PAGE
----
Parkinson's Disease Linked to Microbiome | Caltech

Caltech scientists have discovered for the first time a functional link between bacteria in the intestines and Parkinson's disease (PD). The researchers show that changes in the composition of gut bacterial populations—or possibly gut bacteria themselves—are actively contributing to and may even cause the deterioration of motor skills that is the hallmark of this disease.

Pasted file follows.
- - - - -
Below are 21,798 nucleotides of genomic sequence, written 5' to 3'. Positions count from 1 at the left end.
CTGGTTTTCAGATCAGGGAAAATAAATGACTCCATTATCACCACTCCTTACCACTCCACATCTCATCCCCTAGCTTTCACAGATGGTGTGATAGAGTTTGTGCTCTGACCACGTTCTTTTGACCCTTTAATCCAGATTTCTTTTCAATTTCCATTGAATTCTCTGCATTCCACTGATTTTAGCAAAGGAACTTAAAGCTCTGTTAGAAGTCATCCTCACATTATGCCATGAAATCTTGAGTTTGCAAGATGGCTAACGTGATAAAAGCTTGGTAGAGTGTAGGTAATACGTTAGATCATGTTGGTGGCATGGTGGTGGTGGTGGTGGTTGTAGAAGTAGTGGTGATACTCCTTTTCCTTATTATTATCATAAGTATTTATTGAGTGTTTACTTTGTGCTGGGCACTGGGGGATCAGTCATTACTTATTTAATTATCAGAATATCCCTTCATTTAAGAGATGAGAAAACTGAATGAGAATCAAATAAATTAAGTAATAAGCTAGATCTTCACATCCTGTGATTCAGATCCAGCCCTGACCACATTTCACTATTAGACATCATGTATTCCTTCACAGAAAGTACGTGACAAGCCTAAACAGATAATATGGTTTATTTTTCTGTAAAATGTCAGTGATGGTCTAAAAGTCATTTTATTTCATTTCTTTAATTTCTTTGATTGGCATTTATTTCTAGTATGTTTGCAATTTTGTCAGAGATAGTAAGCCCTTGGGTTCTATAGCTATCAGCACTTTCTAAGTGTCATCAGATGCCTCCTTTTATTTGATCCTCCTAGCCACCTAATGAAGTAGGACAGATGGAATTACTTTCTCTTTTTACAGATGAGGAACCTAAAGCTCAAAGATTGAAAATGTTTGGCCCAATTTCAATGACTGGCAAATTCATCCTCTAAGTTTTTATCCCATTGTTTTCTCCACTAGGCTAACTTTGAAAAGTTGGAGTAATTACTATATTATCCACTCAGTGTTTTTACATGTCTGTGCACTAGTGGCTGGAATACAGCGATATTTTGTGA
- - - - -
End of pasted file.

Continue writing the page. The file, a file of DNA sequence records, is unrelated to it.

When gut bacteria break down dietary fiber, they produce molecules called short-chain fatty acids (SCFAs), such as acetate and butyrate. Previous research has shown that these molecules also can activate immune responses in the brain. Thus, Mazmanian's group hypothesized that an imbalance in the levels of SCFAs regulates brain inflammation and other symptoms of PD. Indeed, when germ-free mice were fed SCFAs, cells called microglia—which are immune cells residing in the brain—became activated. Such inflammatory processes can cause neurons to malfunction or even die. In fact, germ-free mice fed SCFAs now showed motor disabilities and alpha=synuclein aggregation in regions of the brain linked to PD.

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